Architecturally, the Marshlands house is a valuable example of a plantation home built during the Federal period. The interior floor plan, the large front piazza, and the high brick foundations reflect the location and period of construction as well as the lifestyle of the owner. The handcarved woodwork is outstanding and especially noteworthy because of the presence of two distinct styles: Adam ornamentation and gouge work. Marshlands was built during the crest of expanding rice production after the Revolution. The two-and-a-half story clapboard house has remained basically unaltered since it was built in 1810. Brick foundations and chimneys, however, were taken apart and reconstructed following a 1961 move of approximately seven miles from its original Cooper River location to Fort Johnson. The basement level of the main façade features an arcade of eight high brick arches. Also resting on arched foundations is a steep, brick stairway. The first floor piazza extends the width of the house. Presently screened and enclosed by a balustrade, the piazza has the original hipped roof with dentils on the soffit of the eaves. Supporting the wide porch are eight slender freestanding columns and two identical engaged columns. Listed in the National Register March 30, 1973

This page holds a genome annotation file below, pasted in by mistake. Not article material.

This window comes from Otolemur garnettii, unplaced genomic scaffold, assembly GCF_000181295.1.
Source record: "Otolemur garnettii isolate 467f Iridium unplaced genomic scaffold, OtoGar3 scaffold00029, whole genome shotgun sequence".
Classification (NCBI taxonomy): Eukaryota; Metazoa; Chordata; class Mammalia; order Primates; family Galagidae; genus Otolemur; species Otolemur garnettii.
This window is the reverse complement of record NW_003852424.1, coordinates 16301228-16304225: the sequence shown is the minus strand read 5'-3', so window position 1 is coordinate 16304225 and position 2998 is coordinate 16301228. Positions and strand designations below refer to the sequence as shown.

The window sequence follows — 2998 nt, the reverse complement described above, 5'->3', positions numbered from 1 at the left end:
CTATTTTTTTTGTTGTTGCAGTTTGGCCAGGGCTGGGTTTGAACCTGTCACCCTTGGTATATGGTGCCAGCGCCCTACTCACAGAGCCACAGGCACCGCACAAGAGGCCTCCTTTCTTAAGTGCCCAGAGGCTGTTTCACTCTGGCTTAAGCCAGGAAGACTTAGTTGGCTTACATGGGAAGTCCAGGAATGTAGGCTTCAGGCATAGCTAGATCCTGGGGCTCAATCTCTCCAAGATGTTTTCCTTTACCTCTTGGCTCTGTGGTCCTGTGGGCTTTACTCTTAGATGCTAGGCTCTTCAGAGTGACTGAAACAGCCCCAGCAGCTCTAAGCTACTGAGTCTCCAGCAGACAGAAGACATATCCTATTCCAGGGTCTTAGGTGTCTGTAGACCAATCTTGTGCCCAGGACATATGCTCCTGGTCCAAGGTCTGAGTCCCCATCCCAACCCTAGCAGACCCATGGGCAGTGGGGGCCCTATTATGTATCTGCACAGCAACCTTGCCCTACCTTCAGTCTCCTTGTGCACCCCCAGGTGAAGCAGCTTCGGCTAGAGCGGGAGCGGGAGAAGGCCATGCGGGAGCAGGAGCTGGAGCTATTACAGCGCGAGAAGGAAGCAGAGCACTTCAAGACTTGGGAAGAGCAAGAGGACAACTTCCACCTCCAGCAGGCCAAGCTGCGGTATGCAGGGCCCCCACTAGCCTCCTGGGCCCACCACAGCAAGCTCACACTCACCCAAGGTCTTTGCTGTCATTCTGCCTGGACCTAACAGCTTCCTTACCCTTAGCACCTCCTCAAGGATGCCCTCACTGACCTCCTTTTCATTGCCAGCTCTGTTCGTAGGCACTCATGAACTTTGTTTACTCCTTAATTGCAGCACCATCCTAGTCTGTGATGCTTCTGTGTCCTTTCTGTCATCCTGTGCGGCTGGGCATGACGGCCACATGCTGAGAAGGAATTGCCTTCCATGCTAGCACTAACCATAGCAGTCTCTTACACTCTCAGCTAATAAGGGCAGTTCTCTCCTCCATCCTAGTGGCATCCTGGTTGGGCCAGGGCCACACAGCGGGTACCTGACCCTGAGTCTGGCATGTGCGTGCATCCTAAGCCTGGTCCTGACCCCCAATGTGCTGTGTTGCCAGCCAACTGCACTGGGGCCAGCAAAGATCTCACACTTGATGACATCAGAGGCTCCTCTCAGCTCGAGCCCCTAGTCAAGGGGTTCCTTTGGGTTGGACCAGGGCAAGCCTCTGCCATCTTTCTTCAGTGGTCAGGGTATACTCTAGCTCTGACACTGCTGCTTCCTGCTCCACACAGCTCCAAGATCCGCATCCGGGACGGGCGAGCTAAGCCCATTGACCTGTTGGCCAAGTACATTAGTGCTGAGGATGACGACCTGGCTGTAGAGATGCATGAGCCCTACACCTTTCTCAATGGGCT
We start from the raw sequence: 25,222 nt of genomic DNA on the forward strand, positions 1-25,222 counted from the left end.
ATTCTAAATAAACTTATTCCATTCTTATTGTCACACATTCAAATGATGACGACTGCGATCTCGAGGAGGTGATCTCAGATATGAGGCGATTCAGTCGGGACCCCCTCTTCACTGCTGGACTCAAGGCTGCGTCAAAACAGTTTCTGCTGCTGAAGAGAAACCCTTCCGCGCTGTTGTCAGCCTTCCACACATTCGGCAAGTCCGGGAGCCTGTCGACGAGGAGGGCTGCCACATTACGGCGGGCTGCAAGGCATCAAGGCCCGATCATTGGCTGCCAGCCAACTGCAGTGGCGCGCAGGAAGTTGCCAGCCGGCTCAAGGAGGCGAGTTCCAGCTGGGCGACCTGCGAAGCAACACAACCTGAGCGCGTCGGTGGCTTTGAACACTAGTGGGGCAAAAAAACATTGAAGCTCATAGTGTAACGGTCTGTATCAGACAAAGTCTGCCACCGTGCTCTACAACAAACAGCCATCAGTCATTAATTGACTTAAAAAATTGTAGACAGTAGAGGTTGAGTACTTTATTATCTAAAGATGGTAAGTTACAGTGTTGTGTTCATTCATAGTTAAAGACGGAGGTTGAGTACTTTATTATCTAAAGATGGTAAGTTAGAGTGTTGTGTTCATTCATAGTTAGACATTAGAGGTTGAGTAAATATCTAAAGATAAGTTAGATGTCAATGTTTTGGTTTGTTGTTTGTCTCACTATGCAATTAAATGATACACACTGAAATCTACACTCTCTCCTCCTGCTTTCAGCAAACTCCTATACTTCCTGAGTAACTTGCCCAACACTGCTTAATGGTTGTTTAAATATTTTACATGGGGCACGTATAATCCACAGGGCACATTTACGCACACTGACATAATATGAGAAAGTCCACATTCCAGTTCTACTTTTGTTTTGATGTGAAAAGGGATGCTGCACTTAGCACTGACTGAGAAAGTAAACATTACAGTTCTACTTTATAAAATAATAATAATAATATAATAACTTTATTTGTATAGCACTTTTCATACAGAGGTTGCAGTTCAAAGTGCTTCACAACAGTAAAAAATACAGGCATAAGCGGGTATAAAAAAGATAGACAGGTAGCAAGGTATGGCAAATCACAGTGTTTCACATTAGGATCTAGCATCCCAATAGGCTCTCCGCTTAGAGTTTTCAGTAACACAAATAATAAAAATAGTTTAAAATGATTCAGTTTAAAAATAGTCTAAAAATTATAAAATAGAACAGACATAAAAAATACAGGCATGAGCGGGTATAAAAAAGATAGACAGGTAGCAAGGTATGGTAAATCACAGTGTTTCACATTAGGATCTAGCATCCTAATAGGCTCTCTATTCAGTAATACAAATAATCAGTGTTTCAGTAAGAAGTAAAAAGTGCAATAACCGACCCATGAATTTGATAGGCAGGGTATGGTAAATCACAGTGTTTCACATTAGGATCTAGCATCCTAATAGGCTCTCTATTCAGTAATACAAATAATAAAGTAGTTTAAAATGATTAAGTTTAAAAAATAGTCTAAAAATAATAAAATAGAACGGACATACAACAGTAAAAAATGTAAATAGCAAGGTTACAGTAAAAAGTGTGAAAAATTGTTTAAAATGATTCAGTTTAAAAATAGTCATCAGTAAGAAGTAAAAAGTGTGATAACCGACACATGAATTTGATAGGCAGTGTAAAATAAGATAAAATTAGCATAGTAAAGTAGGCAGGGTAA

365 Fort Johnson Rd Charleston, SC 29412, USA


32.74967468262401, -79.90152580048421